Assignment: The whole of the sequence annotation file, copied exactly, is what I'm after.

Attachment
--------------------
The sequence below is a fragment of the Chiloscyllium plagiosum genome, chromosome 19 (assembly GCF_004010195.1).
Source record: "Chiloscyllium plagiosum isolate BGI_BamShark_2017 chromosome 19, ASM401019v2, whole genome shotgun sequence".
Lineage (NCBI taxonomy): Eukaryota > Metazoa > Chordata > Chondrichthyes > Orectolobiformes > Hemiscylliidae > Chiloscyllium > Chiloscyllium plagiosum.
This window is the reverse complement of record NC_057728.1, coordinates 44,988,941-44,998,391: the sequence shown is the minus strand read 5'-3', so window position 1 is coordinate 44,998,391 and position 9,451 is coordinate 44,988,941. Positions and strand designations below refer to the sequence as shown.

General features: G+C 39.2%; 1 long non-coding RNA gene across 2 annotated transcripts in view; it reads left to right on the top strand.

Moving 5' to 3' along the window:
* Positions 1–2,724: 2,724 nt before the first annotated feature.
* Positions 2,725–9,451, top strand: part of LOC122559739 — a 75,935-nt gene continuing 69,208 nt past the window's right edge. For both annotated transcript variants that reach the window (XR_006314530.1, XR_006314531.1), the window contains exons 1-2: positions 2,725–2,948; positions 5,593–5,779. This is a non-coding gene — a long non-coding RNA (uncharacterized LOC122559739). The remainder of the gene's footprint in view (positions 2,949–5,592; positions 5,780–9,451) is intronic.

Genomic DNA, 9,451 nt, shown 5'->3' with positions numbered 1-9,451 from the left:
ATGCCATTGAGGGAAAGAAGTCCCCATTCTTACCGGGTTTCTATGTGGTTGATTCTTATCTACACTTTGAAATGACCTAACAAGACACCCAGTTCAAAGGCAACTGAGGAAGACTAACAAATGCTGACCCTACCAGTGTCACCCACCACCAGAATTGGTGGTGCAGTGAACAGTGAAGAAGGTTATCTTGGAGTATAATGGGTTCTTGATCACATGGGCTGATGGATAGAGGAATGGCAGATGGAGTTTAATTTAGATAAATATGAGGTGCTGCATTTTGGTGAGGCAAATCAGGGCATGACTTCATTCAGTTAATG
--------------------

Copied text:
The sequence below is a fragment of the Chiloscyllium plagiosum genome, chromosome 19 (assembly GCF_004010195.1).
Source record: "Chiloscyllium plagiosum isolate BGI_BamShark_2017 chromosome 19, ASM401019v2, whole genome shotgun sequence".
Lineage (NCBI taxonomy): Eukaryota > Metazoa > Chordata > Chondrichthyes > Orectolobiformes > Hemiscylliidae > Chiloscyllium > Chiloscyllium plagiosum.
This window is the reverse complement of record NC_057728.1, coordinates 44,988,941-44,998,391: the sequence shown is the minus strand read 5'-3', so window position 1 is coordinate 44,998,391 and position 9,451 is coordinate 44,988,941. Positions and strand designations below refer to the sequence as shown.

General features: G+C 39.2%; 1 long non-coding RNA gene across 2 annotated transcripts in view; it reads left to right on the top strand.

Moving 5' to 3' along the window:
* Positions 1–2,724: 2,724 nt before the first annotated feature.
* Positions 2,725–9,451, top strand: part of LOC122559739 — a 75,935-nt gene continuing 69,208 nt past the window's right edge. For both annotated transcript variants that reach the window (XR_006314530.1, XR_006314531.1), the window contains exons 1-2: positions 2,725–2,948; positions 5,593–5,779. This is a non-coding gene — a long non-coding RNA (uncharacterized LOC122559739). The remainder of the gene's footprint in view (positions 2,949–5,592; positions 5,780–9,451) is intronic.

Genomic DNA, 9,451 nt, shown 5'->3' with positions numbered 1-9,451 from the left:
ATGCCATTGAGGGAAAGAAGTCCCCATTCTTACCGGGTTTCTATGTGGTTGATTCTTATCTACACTTTGAAATGACCTAACAAGACACCCAGTTCAAAGGCAACTGAGGAAGACTAACAAATGCTGACCCTACCAGTGTCACCCACCACCAGAATTGGTGGTGCAGTGAACAGTGAAGAAGGTTATCTTGGAGTATAATGGGTTCTTGATCACATGGGCTGATGGATAGAGGAATGGCAGATGGAGTTTAATTTAGATAAATATGAGGTGCTGCATTTTGGTGAGGCAAATCAGGGCATGACTTCATTCAGTTAATG